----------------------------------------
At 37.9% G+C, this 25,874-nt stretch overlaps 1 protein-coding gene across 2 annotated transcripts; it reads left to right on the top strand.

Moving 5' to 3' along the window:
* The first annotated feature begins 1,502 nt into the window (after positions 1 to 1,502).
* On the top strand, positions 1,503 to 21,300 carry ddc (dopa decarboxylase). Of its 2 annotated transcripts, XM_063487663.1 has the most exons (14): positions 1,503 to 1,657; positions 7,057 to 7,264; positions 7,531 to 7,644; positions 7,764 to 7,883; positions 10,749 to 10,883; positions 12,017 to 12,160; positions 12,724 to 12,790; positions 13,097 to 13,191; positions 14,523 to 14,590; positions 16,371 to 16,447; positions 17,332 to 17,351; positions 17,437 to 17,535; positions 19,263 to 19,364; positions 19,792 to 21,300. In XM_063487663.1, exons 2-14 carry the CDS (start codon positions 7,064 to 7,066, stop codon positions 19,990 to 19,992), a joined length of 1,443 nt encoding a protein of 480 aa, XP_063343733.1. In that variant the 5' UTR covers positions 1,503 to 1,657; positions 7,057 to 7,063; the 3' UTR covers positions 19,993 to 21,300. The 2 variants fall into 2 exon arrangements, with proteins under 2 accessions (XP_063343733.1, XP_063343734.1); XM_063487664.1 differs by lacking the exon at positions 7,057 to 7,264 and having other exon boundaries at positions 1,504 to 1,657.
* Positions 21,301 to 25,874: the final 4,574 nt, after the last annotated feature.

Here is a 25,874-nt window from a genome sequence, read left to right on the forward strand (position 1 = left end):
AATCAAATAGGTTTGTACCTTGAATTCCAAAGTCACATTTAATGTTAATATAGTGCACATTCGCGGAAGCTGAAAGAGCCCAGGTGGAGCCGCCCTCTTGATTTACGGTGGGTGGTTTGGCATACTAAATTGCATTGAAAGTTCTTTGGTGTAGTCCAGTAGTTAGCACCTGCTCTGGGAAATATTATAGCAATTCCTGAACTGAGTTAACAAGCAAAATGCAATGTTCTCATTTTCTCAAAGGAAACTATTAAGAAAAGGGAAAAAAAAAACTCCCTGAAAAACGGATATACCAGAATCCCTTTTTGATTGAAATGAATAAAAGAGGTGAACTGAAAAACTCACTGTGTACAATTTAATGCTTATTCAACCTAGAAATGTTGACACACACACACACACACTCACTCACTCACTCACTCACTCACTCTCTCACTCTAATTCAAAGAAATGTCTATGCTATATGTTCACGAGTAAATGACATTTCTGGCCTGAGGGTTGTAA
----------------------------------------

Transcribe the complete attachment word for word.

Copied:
At 37.9% G+C, this 25,874-nt stretch overlaps 1 protein-coding gene across 2 annotated transcripts; it reads left to right on the top strand.

Moving 5' to 3' along the window:
* The first annotated feature begins 1,502 nt into the window (after positions 1 to 1,502).
* On the top strand, positions 1,503 to 21,300 carry ddc (dopa decarboxylase). Of its 2 annotated transcripts, XM_063487663.1 has the most exons (14): positions 1,503 to 1,657; positions 7,057 to 7,264; positions 7,531 to 7,644; positions 7,764 to 7,883; positions 10,749 to 10,883; positions 12,017 to 12,160; positions 12,724 to 12,790; positions 13,097 to 13,191; positions 14,523 to 14,590; positions 16,371 to 16,447; positions 17,332 to 17,351; positions 17,437 to 17,535; positions 19,263 to 19,364; positions 19,792 to 21,300. In XM_063487663.1, exons 2-14 carry the CDS (start codon positions 7,064 to 7,066, stop codon positions 19,990 to 19,992), a joined length of 1,443 nt encoding a protein of 480 aa, XP_063343733.1. In that variant the 5' UTR covers positions 1,503 to 1,657; positions 7,057 to 7,063; the 3' UTR covers positions 19,993 to 21,300. The 2 variants fall into 2 exon arrangements, with proteins under 2 accessions (XP_063343733.1, XP_063343734.1); XM_063487664.1 differs by lacking the exon at positions 7,057 to 7,264 and having other exon boundaries at positions 1,504 to 1,657.
* Positions 21,301 to 25,874: the final 4,574 nt, after the last annotated feature.

Here is a 25,874-nt window from a genome sequence, read left to right on the forward strand (position 1 = left end):
AATCAAATAGGTTTGTACCTTGAATTCCAAAGTCACATTTAATGTTAATATAGTGCACATTCGCGGAAGCTGAAAGAGCCCAGGTGGAGCCGCCCTCTTGATTTACGGTGGGTGGTTTGGCATACTAAATTGCATTGAAAGTTCTTTGGTGTAGTCCAGTAGTTAGCACCTGCTCTGGGAAATATTATAGCAATTCCTGAACTGAGTTAACAAGCAAAATGCAATGTTCTCATTTTCTCAAAGGAAACTATTAAGAAAAGGGAAAAAAAAAACTCCCTGAAAAACGGATATACCAGAATCCCTTTTTGATTGAAATGAATAAAAGAGGTGAACTGAAAAACTCACTGTGTACAATTTAATGCTTATTCAACCTAGAAATGTTGACACACACACACACACACTCACTCACTCACTCACTCACTCACTCTCTCACTCTAATTCAAAGAAATGTCTATGCTATATGTTCACGAGTAAATGACATTTCTGGCCTGAGGGTTGTAA